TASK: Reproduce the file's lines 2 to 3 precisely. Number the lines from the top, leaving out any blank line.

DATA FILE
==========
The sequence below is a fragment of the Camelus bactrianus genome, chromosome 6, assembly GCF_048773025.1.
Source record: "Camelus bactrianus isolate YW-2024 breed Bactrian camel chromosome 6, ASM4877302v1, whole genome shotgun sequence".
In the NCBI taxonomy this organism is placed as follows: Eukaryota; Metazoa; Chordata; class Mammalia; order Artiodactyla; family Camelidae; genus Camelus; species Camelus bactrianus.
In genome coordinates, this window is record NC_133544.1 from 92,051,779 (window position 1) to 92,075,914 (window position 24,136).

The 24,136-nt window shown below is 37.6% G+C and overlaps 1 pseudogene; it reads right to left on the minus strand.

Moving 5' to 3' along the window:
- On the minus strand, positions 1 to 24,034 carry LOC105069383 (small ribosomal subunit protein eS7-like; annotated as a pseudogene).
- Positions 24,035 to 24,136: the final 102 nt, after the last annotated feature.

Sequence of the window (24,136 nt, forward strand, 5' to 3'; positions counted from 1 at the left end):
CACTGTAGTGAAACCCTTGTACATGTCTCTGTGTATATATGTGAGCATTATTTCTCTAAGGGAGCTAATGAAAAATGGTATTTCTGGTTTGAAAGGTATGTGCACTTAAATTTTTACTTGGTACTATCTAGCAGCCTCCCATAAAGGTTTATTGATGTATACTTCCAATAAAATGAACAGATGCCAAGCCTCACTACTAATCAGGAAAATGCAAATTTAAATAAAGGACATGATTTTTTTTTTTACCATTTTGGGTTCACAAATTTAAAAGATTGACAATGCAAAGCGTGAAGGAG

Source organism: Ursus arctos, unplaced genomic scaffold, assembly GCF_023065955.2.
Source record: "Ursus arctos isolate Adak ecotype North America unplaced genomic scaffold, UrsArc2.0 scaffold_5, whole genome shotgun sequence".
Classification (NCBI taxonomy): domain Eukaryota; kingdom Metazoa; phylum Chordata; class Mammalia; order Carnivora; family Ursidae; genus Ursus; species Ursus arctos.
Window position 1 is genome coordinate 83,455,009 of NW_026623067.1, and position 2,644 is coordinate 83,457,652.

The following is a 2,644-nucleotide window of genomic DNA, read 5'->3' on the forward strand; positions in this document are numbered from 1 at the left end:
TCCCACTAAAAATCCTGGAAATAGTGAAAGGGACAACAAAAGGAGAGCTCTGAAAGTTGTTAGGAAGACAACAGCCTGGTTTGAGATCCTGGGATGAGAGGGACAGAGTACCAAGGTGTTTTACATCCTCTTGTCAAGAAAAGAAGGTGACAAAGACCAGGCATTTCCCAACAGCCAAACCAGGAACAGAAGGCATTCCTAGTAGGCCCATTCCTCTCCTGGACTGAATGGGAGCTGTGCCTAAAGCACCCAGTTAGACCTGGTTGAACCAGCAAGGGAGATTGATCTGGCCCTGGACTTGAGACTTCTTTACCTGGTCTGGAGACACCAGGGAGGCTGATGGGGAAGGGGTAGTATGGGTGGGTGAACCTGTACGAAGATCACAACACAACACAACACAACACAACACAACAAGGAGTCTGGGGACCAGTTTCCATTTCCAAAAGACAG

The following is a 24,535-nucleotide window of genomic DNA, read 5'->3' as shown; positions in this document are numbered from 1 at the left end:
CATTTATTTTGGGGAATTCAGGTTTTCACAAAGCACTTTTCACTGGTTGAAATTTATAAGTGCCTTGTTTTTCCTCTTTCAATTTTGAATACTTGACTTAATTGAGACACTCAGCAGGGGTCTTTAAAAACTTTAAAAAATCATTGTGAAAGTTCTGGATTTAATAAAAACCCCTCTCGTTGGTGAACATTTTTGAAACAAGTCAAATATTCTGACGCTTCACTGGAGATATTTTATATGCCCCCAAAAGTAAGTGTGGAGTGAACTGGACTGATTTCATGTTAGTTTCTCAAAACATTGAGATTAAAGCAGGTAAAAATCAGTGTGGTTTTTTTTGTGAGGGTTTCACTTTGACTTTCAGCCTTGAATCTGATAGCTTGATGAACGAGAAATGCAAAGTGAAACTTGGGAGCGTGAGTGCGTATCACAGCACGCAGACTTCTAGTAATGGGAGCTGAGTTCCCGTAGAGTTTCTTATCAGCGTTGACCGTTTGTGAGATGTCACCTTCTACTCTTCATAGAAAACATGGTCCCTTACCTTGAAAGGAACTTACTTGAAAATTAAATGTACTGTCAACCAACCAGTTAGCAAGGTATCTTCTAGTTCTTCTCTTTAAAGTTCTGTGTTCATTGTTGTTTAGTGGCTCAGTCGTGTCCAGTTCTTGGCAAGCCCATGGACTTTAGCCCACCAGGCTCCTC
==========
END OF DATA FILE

Source record: "Camelus bactrianus isolate YW-2024 breed Bactrian camel chromosome 6, ASM4877302v1, whole genome shotgun sequence".
In the NCBI taxonomy this organism is placed as follows: Eukaryota; Metazoa; Chordata; class Mammalia; order Artiodactyla; family Camelidae; genus Camelus; species Camelus bactrianus.